Brookhaven School District scores $12,500 grant to fund ACT Work Ready tests

Published 11:59 am Friday, October 28, 2016

The Brookhaven School District will create a fund to stash away a gift from the state for safekeeping — a $12,500 grant to be used to make this an ACT Work Ready community.

The board made the decision during Thursday’s meeting.

Brookhaven High School Principal David Martin said seniors will soon be taking the ACT Work Keys assessment at Copiah-Lincoln Community College. The high school will cover the cost for the assessment — about $40 a person — through the grant.

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“We’ll take this group next week,” Martin said. “We did a pilot group last year of about 60. Our goal this year is 100.”

Through the Work Keys assessment, or test, ACT Work Ready communities document the skills of the local workforce in the areas of reading for information, applied math and locating information. ACT said those skills were required by 77 percent of jobs in its Job Pro database.

Students aren’t the only group tested. The test is divided among three separate groups: the current workforce, the transitioning workforce and the emerging workforce. Transitioning workforce includes those who are currently unemployed, in a GED or adult education program or who are transitioning back to the workforce from active-duty military. The emerging workforce includes high school juniors or seniors, college students and recent graduates.

Martin said Rep. Becky Currie, R-Brookhaven, was instrumental in helping secure the grant. The assessment is designed to show where individuals and the community stand in terms of workforce qualifications, and Currie said it’s currently highly sought after by industry.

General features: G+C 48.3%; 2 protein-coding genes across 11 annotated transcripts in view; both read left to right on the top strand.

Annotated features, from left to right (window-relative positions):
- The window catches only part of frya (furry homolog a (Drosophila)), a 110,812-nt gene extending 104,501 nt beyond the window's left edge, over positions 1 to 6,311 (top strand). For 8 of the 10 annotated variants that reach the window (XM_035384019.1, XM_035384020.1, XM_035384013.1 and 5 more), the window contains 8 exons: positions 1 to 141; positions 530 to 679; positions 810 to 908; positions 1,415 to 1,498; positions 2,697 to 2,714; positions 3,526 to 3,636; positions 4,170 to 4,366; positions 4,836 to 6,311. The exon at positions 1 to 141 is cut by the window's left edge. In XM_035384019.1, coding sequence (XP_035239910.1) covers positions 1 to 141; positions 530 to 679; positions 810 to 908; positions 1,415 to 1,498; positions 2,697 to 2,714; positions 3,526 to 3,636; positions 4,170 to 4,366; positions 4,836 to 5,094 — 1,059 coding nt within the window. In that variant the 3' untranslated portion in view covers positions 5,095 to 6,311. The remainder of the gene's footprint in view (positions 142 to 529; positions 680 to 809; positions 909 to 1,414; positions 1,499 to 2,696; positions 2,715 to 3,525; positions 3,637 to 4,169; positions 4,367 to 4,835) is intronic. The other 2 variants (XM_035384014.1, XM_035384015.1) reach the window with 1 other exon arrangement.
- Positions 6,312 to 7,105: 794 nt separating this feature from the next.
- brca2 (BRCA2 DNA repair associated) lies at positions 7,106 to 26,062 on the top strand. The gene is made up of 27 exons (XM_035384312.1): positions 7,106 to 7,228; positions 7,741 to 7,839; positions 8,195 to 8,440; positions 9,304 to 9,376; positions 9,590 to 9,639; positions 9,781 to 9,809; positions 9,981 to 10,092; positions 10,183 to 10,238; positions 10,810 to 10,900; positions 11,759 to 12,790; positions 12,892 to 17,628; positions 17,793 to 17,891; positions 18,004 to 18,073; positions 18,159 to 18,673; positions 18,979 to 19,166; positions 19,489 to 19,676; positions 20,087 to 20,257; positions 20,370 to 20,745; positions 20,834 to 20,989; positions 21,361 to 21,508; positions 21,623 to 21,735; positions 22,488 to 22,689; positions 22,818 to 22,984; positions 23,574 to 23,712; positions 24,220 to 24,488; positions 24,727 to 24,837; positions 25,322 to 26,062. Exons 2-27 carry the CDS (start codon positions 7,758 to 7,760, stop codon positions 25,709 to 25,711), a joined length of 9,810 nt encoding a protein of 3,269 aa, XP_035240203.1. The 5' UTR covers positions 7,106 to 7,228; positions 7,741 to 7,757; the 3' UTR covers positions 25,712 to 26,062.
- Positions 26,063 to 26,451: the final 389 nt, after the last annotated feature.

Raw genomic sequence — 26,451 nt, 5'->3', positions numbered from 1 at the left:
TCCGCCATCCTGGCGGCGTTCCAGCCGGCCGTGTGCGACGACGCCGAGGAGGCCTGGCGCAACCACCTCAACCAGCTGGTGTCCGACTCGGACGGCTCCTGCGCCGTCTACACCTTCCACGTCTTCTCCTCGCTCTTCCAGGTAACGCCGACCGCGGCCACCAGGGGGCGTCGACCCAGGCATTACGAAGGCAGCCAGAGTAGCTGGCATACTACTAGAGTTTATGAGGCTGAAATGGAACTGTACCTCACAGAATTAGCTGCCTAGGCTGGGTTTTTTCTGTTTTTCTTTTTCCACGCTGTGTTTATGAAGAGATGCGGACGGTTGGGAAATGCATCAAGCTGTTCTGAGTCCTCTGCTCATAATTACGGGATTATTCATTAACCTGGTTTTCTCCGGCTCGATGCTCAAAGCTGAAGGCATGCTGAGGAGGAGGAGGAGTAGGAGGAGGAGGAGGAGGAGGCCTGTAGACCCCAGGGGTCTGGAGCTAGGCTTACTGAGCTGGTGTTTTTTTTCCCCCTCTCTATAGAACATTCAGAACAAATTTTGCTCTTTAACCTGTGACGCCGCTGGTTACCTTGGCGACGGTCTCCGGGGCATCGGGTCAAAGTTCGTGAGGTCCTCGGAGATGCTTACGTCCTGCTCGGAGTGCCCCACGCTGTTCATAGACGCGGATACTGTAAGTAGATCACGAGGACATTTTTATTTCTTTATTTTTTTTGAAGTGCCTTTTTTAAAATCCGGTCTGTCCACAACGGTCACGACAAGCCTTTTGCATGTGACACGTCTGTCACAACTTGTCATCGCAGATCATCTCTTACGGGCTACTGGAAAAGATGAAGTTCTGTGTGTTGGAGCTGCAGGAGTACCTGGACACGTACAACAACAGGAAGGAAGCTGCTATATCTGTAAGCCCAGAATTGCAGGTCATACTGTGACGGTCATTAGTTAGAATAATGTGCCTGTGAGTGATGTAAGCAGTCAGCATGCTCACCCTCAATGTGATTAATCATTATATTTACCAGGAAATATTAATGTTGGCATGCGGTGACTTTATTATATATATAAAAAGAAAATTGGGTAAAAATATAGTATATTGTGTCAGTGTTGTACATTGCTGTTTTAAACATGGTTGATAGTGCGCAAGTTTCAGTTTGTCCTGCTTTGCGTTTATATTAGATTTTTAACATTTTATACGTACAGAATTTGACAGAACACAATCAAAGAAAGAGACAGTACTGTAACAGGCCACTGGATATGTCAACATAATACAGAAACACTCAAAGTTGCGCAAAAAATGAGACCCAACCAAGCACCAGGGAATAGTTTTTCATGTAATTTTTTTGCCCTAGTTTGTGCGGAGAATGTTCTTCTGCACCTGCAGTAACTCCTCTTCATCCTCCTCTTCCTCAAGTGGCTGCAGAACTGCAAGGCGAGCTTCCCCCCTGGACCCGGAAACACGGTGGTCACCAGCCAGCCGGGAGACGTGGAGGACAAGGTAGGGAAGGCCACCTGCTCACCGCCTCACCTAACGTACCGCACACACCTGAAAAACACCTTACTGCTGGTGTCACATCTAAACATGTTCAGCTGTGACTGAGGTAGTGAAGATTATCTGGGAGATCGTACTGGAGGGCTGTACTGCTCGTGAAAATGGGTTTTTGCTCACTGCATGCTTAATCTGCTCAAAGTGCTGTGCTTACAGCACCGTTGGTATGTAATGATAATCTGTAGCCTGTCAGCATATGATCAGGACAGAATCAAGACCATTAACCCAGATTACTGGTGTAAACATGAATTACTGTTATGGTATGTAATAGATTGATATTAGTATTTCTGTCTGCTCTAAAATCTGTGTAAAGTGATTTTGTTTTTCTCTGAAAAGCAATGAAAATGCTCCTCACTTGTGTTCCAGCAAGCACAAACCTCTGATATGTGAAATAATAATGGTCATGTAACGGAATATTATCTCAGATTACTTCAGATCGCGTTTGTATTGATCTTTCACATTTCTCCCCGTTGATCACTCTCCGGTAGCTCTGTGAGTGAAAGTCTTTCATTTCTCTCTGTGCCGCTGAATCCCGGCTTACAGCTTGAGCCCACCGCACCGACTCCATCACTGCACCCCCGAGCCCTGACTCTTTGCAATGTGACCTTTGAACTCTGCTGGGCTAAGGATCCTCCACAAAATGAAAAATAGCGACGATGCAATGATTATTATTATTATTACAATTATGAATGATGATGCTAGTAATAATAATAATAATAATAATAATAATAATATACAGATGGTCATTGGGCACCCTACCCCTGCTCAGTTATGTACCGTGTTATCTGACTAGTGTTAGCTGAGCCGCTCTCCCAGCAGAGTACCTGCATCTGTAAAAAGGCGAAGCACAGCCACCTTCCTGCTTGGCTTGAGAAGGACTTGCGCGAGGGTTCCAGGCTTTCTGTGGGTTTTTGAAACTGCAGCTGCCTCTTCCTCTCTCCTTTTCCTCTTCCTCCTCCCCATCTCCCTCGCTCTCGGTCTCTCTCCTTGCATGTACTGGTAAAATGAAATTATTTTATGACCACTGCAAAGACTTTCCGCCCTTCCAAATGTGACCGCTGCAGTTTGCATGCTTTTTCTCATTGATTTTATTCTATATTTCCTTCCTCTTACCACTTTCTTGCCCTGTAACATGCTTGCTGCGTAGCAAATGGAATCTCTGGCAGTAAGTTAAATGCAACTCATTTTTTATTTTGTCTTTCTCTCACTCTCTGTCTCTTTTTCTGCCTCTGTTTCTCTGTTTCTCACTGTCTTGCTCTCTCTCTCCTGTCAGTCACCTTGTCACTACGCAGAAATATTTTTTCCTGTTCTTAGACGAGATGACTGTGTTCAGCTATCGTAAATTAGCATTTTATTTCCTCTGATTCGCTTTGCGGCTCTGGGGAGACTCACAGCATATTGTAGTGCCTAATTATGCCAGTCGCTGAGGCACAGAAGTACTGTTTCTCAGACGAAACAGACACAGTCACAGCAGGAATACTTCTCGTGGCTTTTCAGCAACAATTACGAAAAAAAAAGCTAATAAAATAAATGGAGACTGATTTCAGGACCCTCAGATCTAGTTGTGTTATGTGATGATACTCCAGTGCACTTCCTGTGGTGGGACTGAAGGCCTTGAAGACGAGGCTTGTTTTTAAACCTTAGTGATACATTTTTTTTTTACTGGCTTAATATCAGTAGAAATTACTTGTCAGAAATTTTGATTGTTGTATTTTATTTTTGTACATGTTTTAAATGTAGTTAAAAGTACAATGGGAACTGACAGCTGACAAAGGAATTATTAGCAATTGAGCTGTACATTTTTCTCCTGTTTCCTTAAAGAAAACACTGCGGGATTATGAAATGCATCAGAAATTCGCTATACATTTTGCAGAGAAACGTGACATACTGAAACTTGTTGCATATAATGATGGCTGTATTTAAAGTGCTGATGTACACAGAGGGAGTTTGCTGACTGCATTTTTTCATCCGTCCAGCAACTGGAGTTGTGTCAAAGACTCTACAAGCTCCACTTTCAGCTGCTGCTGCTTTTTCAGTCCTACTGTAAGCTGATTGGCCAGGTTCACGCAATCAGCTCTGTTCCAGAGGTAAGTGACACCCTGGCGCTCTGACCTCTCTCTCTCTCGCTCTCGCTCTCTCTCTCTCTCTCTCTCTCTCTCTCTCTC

“We have the ability to have our children graduate showing what areas of education or work they excel in,” Currie said. “I am proud to have helped get this in our area and I believe this will spread across the state.”

Martin said the initiative will bring jobs to Lincoln County as industries won’t have to hire firms to conduct costly research to see the quality of the local workforce.

“I think it’s a great opportunity for the school and a great opportunity for the community,” he said.

In other business:

• The board approved a student transfer into BSD.

• The board voted to approve a list of personnel recommendations.

• The board voted to allow tennis fundraisers to sell jambalaya plates and T-shirts.

• The board voted to approve lab fees for each program of the Brookhaven Technical Center to begin the 2017-18 school year.

• The board approved the live work procedures for the automotive program and fees for work completed.

• The board approved for carpentry and automotive classes to sell Domino’s Pizza cards in a fundraiser.

• The board approved for band to sell bedding sheets in a fundraiser.

• The board approved an agreement with Performance Based Education for ACT Boot Camp/Training

• The board approved for Alexander Junior high Basketball to conduct raffles for gas and a purse and to sell chocolate and shirts.

• The board approved a transfer of funds from District Maintenance to Athletic Activity in the amount of $85,000, as included in the 2016-17 budget.

• BSD Superintendent Ray Carlock will conduct a bid opening regarding a hunting and fishing lease for 69 acres of 16th Section land.

• The board approved drafts for policies required by state and federal law, including conflict resolution, curriculum development, planning and adoption and the role of the board. The draft will be distributed throughout school campuses for input.

• Carlock presented to the board the accountability data released by the Mississippi Department of Education. The board entered into closed-door executive session to review data on individual students. No action was taken.